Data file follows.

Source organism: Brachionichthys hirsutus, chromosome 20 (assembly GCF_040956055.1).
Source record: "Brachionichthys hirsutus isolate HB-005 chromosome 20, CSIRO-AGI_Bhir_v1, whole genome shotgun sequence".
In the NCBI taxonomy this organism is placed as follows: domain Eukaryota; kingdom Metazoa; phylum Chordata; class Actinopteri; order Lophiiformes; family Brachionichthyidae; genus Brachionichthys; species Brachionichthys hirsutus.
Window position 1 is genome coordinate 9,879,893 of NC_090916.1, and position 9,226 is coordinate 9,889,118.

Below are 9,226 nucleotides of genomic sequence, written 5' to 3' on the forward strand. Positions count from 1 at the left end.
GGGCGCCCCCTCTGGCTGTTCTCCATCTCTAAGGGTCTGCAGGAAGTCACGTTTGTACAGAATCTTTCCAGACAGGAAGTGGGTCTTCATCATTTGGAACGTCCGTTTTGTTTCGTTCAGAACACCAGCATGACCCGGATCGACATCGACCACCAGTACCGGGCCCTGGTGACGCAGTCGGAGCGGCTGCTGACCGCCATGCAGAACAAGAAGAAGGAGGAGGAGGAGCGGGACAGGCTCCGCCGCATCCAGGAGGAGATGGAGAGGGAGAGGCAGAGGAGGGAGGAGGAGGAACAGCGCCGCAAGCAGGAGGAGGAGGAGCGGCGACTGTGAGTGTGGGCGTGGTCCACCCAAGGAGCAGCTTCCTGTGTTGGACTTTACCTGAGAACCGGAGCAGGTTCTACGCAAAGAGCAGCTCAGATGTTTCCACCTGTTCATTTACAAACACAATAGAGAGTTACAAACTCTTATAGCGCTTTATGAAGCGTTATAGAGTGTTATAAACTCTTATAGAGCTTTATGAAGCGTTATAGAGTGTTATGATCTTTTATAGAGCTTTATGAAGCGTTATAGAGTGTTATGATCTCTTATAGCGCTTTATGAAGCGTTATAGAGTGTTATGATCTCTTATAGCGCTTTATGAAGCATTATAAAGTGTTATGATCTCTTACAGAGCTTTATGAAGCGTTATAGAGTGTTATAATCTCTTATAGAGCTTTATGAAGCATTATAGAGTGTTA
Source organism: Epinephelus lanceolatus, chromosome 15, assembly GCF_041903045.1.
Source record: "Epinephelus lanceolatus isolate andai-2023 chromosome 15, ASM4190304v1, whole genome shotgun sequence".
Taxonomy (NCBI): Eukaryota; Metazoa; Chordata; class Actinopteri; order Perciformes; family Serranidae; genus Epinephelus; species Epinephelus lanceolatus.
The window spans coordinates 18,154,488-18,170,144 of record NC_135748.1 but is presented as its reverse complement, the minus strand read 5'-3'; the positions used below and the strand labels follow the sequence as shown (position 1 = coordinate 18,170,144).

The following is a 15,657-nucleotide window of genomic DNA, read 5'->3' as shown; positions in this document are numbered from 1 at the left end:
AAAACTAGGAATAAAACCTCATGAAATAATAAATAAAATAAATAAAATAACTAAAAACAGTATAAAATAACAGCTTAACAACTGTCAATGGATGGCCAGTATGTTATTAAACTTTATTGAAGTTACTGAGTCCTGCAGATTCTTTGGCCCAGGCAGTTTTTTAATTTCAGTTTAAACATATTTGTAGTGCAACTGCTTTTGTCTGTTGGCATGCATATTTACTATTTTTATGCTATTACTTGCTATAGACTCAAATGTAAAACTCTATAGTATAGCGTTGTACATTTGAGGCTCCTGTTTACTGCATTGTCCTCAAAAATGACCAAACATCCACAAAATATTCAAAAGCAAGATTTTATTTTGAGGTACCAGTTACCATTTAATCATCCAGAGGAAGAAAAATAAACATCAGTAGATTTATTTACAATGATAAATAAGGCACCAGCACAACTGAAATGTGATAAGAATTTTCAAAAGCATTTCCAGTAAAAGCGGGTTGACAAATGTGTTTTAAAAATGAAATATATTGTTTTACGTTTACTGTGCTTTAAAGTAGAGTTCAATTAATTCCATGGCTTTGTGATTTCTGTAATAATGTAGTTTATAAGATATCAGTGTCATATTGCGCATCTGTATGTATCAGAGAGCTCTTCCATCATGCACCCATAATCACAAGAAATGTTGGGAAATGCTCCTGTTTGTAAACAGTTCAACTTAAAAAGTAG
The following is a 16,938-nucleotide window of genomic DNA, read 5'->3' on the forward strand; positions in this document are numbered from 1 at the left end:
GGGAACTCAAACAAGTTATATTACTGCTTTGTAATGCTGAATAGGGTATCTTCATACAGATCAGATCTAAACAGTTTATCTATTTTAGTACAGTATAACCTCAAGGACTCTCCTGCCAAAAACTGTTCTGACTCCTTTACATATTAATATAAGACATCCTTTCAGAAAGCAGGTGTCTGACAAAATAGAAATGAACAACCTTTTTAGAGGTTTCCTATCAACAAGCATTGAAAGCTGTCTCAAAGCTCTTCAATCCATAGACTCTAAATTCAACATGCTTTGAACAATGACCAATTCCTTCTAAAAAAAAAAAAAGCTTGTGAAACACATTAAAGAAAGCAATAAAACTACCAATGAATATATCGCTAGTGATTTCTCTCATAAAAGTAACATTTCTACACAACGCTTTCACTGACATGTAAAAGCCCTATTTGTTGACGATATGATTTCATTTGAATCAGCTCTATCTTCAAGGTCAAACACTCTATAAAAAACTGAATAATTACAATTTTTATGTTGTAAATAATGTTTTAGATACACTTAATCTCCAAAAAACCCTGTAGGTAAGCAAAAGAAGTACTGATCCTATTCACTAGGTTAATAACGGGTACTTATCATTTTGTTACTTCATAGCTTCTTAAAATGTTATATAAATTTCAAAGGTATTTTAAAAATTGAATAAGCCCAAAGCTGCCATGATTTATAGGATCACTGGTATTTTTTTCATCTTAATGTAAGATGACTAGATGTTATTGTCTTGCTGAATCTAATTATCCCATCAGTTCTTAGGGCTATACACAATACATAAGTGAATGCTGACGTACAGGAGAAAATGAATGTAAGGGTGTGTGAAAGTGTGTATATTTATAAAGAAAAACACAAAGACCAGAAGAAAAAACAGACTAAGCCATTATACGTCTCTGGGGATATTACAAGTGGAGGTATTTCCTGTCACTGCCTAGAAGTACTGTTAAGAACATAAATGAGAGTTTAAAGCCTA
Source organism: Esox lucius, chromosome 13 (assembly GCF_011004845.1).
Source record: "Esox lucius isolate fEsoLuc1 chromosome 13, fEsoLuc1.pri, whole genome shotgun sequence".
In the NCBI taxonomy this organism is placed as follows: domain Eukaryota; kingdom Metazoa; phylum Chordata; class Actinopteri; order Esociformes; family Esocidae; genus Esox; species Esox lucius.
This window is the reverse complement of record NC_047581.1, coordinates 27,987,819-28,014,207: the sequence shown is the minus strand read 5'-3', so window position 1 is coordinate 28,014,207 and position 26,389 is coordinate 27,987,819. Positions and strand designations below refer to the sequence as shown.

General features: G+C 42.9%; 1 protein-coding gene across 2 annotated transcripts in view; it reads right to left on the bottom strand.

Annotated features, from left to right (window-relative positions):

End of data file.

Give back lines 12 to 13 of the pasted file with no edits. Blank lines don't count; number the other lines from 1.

AAAACTAGGAATAAAACCTCATGAAATAATAAATAAAATAAATAAAATAACTAAAAACAGTATAAAATAACAGCTTAACAACTGTCAATGGATGGCCAGTATGTTATTAAACTTTATTGAAGTTACTGAGTCCTGCAGATTCTTTGGCCCAGGCAGTTTTTTAATTTCAGTTTAAACATATTTGTAGTGCAACTGCTTTTGTCTGTTGGCATGCATATTTACTATTTTTATGCTATTACTTGCTATAGACTCAAATGTAAAACTCTATAGTATAGCGTTGTACATTTGAGGCTCCTGTTTACTGCATTGTCCTCAAAAATGACCAAACATCCACAAAATATTCAAAAGCAAGATTTTATTTTGAGGTACCAGTTACCATTTAATCATCCAGAGGAAGAAAAATAAACATCAGTAGATTTATTTACAATGATAAATAAGGCACCAGCACAACTGAAATGTGATAAGAATTTTCAAAAGCATTTCCAGTAAAAGCGGGTTGACAAATGTGTTTTAAAAATGAAATATATTGTTTTACGTTTACTGTGCTTTAAAGTAGAGTTCAATTAATTCCATGGCTTTGTGATTTCTGTAATAATGTAGTTTATAAGATATCAGTGTCATATTGCGCATCTGTATGTATCAGAGAGCTCTTCCATCATGCACCCATAATCACAAGAAATGTTGGGAAATGCTCCTGTTTGTAAACAGTTCAACTTAAAAAGTAG
The following is a 16,938-nucleotide window of genomic DNA, read 5'->3' on the forward strand; positions in this document are numbered from 1 at the left end: